The government labor trend prognosticator also predicted nursing job growth to be “faster than average in outpatient care centers, where patients do not stay overnight, such as those that provide same-day chemotherapy, rehabilitation, and surgery. In addition, a large number of procedures, including sophisticated procedures previously done only in hospitals, are now done in ambulatory care settings and physicians’ offices.”

How much money do these nurses make?

Because the job descriptions and levels of education for nurses on this career path vary a great deal, it’s hard to determine a meaningful salary range for those aspiring to the specialty.

But to give you a very general idea, the national average salary for an ambulatory RN is $65,870 in the United States, according to Glassdoor, while the average base pay for a licensed practical registered nurse at an urgent care is $41,917.

What education is required?

Most of the jobs in acute care can be filled by licensed practical nurses or registered nurses, though nurse practitioners frequently work in outpatient settings as well.

According to RegisteredNursing.org, “Ambulatory care nurses are licensed RNs who have earned an ADN or BSN degree. Depending on where they are employed, or if they have a special focus, an ambulatory care nurse may need to hold at least a BSN or higher. Ambulatory nursing is a great starting point for new nurse grads to gain experience and decide if they want to specialize in anything; it’s also ideal for those who know they want to work regular day-time hours.”

After earning a degree and passing the NCLEX-RN, nurses are eligible to be hired in ambulatory care. “With a few years of experience, they can go on to become certified in the specialty,” RN added.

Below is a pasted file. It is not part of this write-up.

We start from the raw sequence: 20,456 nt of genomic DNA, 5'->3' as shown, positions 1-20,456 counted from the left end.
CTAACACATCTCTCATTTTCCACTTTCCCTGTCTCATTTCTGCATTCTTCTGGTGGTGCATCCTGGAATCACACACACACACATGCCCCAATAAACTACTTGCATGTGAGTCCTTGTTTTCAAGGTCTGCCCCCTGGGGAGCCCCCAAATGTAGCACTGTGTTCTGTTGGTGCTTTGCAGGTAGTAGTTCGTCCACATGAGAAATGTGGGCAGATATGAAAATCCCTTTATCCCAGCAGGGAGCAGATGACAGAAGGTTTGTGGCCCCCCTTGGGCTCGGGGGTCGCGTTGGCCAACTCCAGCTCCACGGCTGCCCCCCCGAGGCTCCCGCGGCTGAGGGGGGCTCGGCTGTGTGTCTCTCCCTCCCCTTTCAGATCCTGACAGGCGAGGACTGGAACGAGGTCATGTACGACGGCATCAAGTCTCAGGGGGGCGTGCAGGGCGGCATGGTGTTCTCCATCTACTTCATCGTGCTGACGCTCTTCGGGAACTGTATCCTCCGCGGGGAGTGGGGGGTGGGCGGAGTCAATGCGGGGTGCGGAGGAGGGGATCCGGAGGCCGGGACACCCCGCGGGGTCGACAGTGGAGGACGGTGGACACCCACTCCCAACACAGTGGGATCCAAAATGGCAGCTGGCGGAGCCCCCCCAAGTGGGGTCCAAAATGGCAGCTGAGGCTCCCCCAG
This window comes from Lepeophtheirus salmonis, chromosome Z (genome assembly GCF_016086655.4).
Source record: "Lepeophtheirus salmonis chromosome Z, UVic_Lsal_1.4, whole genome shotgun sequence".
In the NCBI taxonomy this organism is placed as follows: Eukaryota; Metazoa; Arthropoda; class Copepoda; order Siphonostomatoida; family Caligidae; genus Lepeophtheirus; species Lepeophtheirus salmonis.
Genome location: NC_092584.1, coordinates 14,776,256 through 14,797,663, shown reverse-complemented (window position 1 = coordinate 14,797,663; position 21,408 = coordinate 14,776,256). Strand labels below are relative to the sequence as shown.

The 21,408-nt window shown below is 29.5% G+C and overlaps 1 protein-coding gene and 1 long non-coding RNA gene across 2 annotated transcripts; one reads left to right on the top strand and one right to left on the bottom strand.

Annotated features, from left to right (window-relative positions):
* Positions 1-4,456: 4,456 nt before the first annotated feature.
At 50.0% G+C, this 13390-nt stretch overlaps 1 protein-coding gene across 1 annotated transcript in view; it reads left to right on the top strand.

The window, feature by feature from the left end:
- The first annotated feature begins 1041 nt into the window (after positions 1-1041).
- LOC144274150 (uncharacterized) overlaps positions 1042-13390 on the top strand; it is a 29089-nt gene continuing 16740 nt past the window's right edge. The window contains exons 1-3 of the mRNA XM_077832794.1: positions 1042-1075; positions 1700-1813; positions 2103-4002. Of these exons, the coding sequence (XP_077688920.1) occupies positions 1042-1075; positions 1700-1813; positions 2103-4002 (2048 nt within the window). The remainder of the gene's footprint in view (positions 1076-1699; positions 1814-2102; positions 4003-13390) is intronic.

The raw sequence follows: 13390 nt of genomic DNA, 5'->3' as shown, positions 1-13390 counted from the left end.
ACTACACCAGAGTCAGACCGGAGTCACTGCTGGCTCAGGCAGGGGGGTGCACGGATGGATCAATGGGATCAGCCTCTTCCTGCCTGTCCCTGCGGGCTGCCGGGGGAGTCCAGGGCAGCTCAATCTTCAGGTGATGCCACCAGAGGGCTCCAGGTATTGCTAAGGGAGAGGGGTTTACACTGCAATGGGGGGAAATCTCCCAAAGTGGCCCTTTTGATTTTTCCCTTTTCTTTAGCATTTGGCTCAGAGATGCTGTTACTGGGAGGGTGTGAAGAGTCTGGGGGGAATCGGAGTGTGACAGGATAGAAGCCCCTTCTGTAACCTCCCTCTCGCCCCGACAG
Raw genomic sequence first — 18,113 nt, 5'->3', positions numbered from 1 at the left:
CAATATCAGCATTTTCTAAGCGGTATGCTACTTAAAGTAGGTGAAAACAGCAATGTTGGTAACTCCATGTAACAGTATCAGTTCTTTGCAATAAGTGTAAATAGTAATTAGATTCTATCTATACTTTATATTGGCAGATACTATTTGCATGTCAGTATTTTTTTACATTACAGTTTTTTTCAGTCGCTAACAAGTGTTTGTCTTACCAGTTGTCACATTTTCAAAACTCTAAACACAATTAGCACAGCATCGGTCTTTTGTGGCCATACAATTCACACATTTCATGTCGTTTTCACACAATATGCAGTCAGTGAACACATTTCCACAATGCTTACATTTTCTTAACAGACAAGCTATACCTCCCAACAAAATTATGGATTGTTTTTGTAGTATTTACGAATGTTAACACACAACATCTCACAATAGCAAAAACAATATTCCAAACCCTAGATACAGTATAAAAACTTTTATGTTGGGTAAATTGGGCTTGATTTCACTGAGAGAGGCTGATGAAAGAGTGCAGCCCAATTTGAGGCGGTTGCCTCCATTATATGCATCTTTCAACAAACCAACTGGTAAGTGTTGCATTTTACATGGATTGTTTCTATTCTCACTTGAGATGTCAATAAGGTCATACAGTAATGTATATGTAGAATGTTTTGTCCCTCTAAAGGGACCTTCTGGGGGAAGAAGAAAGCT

To be eligible to sit for the Ambulatory Care Nurse Certification Exam, RNs must have an active license and at least two years of full-time RN experience, 2,000 hours of clinical practice and 30 hours of continuing education in ambulatory care within the previous three years.

What traits or experience would give you an edge?

Even with plenty of jobs, it’s easier to get hired and also to excel at being an ambulatory care nurse if you’re comfortable with constant one-on-one interaction and able to advocate for others.

According to the AAACN, “Ambulatory care RNs interact with patients during face-to-face encounters or through a variety of telecommunication strategies in the virtual environment, often establishing long-term relationships.”

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It helps to be proficient with telecommunications or willing to learn, too. “Telehealth nursing is an integral component of professional ambulatory care nursing that utilizes a variety of telecommunications technologies during encounters to assess, triage, provide nursing consultation, perform follow up and care coordination,” the AAACN added.

And this specialty is also calling all nurses who are willing to blaze trails and set standards. As health care shifts away from a predominantly hospital setting, NurseJournal added, “RNs need to go with it. There will be many new opportunities for nurses in places that did not even exist five years ago and outpatient facilities will make up many of them.”

“Ambulatory care nurses are highly skilled in the assessment of patients, are able to work in diverse settings, and can implement all kinds of nursing interventions,” according to NursingJournal. “To be a good ambulatory care nurse in this new age of health care, you will need strong clinical and advocacy skills to deal with the diverse settings in which you will work. If you have these skills, and you want to have a high number of opportunities for growth in nursing, you should definitely consider this growing field.”